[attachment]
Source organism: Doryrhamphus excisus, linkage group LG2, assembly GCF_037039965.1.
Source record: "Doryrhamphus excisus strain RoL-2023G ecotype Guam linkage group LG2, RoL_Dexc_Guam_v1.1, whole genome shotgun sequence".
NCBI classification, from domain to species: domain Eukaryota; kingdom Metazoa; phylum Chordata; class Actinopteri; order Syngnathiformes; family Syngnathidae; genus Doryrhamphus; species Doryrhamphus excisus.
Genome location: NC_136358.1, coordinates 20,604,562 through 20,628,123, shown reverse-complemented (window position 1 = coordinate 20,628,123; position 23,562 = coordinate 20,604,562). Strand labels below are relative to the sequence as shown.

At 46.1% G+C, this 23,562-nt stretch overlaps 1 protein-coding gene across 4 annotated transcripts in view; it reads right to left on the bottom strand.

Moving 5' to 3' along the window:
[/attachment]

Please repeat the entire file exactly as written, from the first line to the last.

Source organism: Doryrhamphus excisus, linkage group LG2, assembly GCF_037039965.1.
Source record: "Doryrhamphus excisus strain RoL-2023G ecotype Guam linkage group LG2, RoL_Dexc_Guam_v1.1, whole genome shotgun sequence".
NCBI classification, from domain to species: domain Eukaryota; kingdom Metazoa; phylum Chordata; class Actinopteri; order Syngnathiformes; family Syngnathidae; genus Doryrhamphus; species Doryrhamphus excisus.
Genome location: NC_136358.1, coordinates 20,604,562 through 20,628,123, shown reverse-complemented (window position 1 = coordinate 20,628,123; position 23,562 = coordinate 20,604,562). Strand labels below are relative to the sequence as shown.

At 46.1% G+C, this 23,562-nt stretch overlaps 1 protein-coding gene across 4 annotated transcripts in view; it reads right to left on the bottom strand.

Moving 5' to 3' along the window: